Employers Cut More Jobs Than Expected in July

Friday, August 06, 2010

What do the Indicators Mean? What do the Indicators Mean? (MC =)

Employers cut more jobs than expected in July as the government reported that the nation’s payrolls shrunk by 131,000 jobs. That's another troubling sign that the recent economic recovery could be stalling.

"The July employment report was disappointing," said Sophia Koropeckyj, managing director at Moody's

While job losses were greater due to 143,000 temporary U.S. Census 2010 jobs that were eliminated, the private sector added just 71,000 positions in July. 

That's anemic at best, and not sustainable for an economy that, prior to the recession, needed an average of 150,000 jobs a month to be created. In 2010, only 93,000 jobs have been created on average each month.

"The best that can be said is it does tell us the economy continues to move forward," said Joel Naroff, president of Naroff Economic Advisers. "Unfortunately, the pace is subpar."

The nation’s unemployment rate--measured in a separate survey--remained unchanged at 9.5 percent. Currently, 14.6 million people are unemployed in the country.

A broader measure of unemployment which includes people who worked part-time while seeking full-time jobs and those too discouraged to even look for work was 16.5 percent.

Those looking for work continue to be unemployed for extended periods of time. Nearly half (44.9 percent) have been without work for more than six months.

And, in another possibly troubling sign, the number of temporary workers hired in July actually fell by 6,000. Employers often bring on temporary workers before hiring full-time employees and, up until July, the number had been positive. 


The number of hours worked per week remains basically unchanged. Employers often pay overtime and increase hours for current employees before hiring. As the increase was only 0.1 hours a week, companies may not be seeing enough business to warrant bringing on new employees.

There were some positive figures in the jobs report. The healthcare sector added 27,000 jobs in July, as did manufacturing, which added 183,000 jobs since December. Manufacturing is often a leading indicator for future economic growth.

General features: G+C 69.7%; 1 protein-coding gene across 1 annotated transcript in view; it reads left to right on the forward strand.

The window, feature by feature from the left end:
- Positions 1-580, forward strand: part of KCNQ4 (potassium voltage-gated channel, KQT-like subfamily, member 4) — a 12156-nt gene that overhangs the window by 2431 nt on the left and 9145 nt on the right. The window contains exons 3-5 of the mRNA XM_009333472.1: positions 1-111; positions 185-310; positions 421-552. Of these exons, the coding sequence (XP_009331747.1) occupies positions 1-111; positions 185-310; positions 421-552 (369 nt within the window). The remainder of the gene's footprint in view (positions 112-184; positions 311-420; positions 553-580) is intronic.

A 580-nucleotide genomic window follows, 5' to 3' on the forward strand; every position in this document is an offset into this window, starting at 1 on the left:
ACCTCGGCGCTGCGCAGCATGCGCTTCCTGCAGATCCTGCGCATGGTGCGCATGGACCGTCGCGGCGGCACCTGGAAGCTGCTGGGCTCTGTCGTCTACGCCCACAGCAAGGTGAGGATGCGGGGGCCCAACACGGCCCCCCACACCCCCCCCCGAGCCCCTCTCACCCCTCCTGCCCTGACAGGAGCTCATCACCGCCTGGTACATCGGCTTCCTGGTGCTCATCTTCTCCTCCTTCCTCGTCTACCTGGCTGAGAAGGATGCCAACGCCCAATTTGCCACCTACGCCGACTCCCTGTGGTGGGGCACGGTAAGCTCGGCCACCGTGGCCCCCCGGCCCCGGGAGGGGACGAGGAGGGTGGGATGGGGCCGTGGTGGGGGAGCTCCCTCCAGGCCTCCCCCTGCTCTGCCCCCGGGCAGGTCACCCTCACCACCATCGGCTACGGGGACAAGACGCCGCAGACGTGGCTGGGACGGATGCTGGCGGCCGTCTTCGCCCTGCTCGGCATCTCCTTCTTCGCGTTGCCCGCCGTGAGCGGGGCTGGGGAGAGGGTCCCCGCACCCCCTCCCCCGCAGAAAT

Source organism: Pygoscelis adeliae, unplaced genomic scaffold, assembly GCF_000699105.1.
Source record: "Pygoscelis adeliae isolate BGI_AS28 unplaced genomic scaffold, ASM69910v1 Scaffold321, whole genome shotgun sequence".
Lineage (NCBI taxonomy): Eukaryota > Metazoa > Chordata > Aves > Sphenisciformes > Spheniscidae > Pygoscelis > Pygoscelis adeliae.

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Comments [3]


To me, these statistics are indications that we haven't figured out what the new economy is yet. It's clear that relying on individuals to consume vast quantities of product isn't going to fix the problem. Part of what created the unemployment and economic collapse we're now facing was a mentality regarding spending, credit, and leveraging debt that just won't work anymore. And pointing fingers at either taxes or social injustice doesn't yield an real results. Thank you for laying out the stats. We can all participate in creating jobs if we're willing to work at spotting real growth areas and true economic opportunities.

Aug. 13 2010 12:26 PM
Gerry from NYC

As long as the big corporations, including the banks, refuse to spend their very big stashes of cash on the American people unemployment will remain high. We have to ask why they are refusing to hire - to me it is simple - they figure if unemployment is high we will vote in the Republicans again, who are their friends and allies. They hate Obama, they hate the health care bill, they hate the financial restrictions (as few as they are) imposed on them. Why don't YOU investigate why they aren't hiring - all I hear is conjecture - and I would love some investigation from you.

Aug. 09 2010 08:03 AM
Paul from New York, NY

I'd love to know where the 16.5 percent number comes from. It's an attempt to grasp at a true figure. But I suspect that the powers that be do not want a real figure to come out. It might either force stronger action on the part of the government, would cause perhaps a reverse of the usual trend when employers lay off workers, a lowering a stock prices or it might wake up millions of people to the trouble this country is in.
Tea Party people who advocate for small government are naive to think that their leaders have their best interests at heart.
Must we all be obligated to follow the "sink or swim" model of economics?

Aug. 06 2010 05:40 PM

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